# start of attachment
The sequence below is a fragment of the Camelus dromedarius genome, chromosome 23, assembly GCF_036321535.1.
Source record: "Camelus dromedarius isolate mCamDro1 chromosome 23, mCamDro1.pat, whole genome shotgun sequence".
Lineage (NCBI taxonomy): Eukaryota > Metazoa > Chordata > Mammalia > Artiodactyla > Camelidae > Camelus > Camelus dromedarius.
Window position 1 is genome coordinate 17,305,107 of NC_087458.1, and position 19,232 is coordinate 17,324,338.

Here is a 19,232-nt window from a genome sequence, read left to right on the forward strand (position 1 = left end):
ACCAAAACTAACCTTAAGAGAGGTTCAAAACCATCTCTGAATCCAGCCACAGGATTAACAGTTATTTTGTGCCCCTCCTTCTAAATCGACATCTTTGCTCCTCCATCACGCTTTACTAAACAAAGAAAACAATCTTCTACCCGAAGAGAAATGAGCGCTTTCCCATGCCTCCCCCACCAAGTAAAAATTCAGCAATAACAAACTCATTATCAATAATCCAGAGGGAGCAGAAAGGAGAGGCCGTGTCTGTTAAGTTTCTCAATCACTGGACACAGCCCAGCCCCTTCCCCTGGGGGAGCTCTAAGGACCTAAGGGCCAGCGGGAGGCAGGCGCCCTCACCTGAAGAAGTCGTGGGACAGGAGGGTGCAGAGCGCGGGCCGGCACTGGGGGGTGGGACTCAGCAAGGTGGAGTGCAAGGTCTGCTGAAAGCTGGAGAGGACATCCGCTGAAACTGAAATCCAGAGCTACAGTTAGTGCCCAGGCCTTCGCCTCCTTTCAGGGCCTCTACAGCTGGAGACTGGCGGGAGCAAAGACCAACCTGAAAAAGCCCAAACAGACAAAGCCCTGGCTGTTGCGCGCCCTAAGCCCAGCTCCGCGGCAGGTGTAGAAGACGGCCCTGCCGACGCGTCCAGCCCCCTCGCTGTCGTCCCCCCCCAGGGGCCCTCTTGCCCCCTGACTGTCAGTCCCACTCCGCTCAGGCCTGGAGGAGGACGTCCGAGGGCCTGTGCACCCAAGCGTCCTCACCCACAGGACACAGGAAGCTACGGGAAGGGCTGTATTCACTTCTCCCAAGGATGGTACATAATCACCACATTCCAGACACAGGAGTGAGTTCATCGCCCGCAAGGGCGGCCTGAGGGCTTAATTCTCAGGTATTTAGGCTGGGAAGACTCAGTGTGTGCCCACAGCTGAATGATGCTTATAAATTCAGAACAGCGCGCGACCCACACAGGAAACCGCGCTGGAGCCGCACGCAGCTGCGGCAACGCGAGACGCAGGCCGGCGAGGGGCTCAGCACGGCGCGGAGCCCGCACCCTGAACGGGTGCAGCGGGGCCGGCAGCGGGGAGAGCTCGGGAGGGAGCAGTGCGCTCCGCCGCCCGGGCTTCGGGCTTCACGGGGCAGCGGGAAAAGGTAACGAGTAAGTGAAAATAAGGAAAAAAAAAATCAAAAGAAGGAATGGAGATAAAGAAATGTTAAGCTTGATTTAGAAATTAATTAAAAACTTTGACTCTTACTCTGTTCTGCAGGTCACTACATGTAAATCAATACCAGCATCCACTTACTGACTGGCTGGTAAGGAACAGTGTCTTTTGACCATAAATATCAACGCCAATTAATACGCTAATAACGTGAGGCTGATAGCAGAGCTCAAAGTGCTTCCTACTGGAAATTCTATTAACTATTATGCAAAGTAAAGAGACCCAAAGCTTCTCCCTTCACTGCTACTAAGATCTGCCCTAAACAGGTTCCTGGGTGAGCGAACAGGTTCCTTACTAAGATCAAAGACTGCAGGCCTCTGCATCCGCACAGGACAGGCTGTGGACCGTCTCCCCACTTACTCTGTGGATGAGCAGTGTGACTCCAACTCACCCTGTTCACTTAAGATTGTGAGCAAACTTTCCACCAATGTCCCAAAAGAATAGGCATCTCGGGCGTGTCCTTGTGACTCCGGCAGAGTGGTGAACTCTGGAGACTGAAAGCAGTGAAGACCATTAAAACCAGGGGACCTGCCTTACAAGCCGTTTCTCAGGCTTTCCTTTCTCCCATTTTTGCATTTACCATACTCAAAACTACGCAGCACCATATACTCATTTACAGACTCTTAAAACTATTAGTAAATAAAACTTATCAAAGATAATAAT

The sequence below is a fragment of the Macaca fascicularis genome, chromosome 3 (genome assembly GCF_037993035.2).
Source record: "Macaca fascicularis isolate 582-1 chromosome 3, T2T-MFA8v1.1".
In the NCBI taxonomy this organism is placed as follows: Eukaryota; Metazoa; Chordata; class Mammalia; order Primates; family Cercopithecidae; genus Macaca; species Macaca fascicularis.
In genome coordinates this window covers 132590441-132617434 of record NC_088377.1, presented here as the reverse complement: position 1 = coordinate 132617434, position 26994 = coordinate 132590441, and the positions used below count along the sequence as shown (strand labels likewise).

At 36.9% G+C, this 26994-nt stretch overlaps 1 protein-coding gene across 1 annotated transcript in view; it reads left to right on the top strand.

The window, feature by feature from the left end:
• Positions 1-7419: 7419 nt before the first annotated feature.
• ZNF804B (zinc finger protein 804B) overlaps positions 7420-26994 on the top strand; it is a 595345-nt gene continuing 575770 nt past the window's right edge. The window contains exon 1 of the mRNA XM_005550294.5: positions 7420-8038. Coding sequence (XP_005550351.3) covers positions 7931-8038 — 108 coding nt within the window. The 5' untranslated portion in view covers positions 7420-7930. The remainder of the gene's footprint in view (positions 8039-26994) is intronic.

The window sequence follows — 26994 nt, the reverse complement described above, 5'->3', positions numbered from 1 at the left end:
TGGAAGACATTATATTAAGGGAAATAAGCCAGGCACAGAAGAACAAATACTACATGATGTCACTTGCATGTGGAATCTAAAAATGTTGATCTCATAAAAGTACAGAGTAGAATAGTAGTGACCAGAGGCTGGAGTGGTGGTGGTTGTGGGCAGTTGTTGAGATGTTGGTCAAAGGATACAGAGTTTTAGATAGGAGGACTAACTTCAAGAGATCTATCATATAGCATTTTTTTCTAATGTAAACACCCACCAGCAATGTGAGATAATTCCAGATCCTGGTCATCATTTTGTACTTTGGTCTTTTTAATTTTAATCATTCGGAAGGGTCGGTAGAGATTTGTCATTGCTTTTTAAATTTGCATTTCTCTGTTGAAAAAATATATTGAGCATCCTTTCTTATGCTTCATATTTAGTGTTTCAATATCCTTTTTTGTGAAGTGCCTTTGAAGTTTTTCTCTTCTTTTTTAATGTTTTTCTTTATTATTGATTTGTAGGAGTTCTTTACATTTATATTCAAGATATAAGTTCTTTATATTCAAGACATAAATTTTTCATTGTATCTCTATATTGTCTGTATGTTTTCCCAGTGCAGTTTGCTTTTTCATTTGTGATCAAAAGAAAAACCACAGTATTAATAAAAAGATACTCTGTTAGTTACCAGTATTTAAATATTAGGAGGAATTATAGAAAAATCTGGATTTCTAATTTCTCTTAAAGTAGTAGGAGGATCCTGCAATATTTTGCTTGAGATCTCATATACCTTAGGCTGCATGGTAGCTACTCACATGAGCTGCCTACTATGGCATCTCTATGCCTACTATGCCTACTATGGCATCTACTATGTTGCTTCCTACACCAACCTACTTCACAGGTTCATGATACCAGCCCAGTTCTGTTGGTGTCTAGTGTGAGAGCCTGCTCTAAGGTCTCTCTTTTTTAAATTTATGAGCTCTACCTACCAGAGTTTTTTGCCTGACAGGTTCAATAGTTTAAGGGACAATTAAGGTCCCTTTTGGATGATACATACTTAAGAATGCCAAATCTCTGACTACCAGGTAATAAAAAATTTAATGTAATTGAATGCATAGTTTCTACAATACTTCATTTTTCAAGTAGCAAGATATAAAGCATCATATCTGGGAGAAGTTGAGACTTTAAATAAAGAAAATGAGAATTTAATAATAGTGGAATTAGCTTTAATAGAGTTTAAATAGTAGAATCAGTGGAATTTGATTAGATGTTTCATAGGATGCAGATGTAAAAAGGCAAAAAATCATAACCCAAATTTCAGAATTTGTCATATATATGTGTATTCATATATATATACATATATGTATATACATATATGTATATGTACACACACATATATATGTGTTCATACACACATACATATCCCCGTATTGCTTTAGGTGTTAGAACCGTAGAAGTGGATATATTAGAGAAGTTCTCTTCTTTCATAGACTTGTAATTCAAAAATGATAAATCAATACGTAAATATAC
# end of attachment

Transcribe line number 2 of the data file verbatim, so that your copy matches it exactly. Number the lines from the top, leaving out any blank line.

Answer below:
Source record: "Camelus dromedarius isolate mCamDro1 chromosome 23, mCamDro1.pat, whole genome shotgun sequence".